I should note that as more of my periodical-type reading moves online, my hard-copy subscriptions are dropping off one by one. However, it seems that National Geographic has not made much of an effort to engage with the emerging Web 2.0 community, so this subscription may continue coming as a shrink-wrapped bulk of waxed carbon, which, incidentally, is somewhat incongruous with the magazine's concern for the environment, but we'll get to that in a moment.
National Geographic always had an intimidating aura for me, most likely because my primary mental picture was several meters worth of dense yellow on my Grandparents' bookshelves. It wasn't until the late spring of 2004 - already out of High School - that I properly "discovered" the magazine, working for some friends and staying in their home, where there were several random back issues lying about. One contained an utterly absorbing article on a WWII naval battle. That's all it took: I was hooked.
Almost immediately I recognized that this publication was something of great international and cultural significance. Here were articles on - literally - everything under the sun, superbly crafted and accompanied by stunning, extravagant photography.
I was surprised at the cost of subscription, which at the time was a reasonable $19. I just checked, and you can now subscribe for $15.00, about what it costs to buy a T-shirt. It seems the magazine's long history, vast readership, and substantial advertising revenue catapult it into it's own tier above the competition. This economic advantage may eventually cause the editors to become complacent, but in the main, (as far as I can tell,) the journalistic standards remain relatively high.
It is common knowledge that the magazine is heavily weighted with liberal bias, and this can be frustrating at times. Of course, all sides claim to be "committed to facts," so that argument quickly dead-ends. It seems it is our respective interpretations of the facts - as well as the presuppositions that we bring to these interpretations - that are disparate. It seems we all could use to take a deep breath and look at the issues - environmentalism in particular - with fresh eyes.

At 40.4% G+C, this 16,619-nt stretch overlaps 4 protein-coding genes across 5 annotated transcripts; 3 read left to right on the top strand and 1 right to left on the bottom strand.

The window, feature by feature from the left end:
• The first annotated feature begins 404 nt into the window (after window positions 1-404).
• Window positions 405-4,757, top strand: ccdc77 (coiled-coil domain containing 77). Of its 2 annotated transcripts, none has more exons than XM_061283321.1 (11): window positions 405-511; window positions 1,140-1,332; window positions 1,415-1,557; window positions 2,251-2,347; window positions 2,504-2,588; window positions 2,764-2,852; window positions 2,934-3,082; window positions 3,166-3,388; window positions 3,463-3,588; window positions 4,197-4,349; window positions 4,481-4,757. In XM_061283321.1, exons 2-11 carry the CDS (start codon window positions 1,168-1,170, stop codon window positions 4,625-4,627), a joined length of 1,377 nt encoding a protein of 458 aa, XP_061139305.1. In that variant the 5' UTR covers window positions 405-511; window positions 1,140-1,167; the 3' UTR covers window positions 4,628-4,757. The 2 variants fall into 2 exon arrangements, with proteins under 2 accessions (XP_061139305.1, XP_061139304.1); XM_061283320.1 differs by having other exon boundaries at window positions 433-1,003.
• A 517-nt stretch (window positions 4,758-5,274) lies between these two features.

Laying aside these distortions, real or imagined, it is hard to deny that these folks are engaging with the world intelligently, creatively and artistically. The sheer variety of subject matter covered is mind-blowing- everything from intriguing interviews with unique persons, to fascinating cultural journalism, to raw science. Every issue serves up a square meal.
To further elucidate my argument for the magazine's value, I offer this quote from John Stuart Mill's Inaugural Address at St. Andrews:
We are born into a world which we have not made; a world whose phenomena take place according to fixed laws, of which we do not bring any knowledge into the world with us. In such a world we are appointed to live, and in it all our work is to be done. Our whole working power depends on knowing the laws of the world - in other words, the properties of the things which we have to work with, and to work among, and to work upon. We may and do rely, for the greater part of this knowledge, on the few who in each department make its acquisition their main business in life. But unless an elementary knowledge of scientific truths is diffused among the public, they never know what is certain and what is not, or who are entitled to speak with authority and who are not: and they either have no faith at all in the testimony of science, or are the ready dupes of charlatans and imposters. They alternate between ignorant distrust, and blind, often misplaced, confidence. Besides, who is there who would not wish to understand the meaning of the common physical facts that take place under his eye? Who would not wish to know why a pump raises water, why a lever moves heavy weights, why it is hot at the tropics and cold at the poles, why the moon is sometimes dark and sometimes bright, what is the cause of the tides? Do we not feel that he who is totally ignorant of these things, let him be ever so skilled in a special profession, is not an educated man, but an ignoramus? It is surely no small part of education to put us in intelligent possession of the most important and universally interesting facts of the universe, so that the world which surrounds us may not be a sealed book to us, uninteresting because unintelligible.All around us we see the deterioration of sound thinking and the devastating results of letting impulsive emotional responses carry the day. It is evident that the lifeblood of any culture is a cool and rational public. To the extent that National Geographic continues to promote this state of affairs - with information, not with hype - I say it is useful.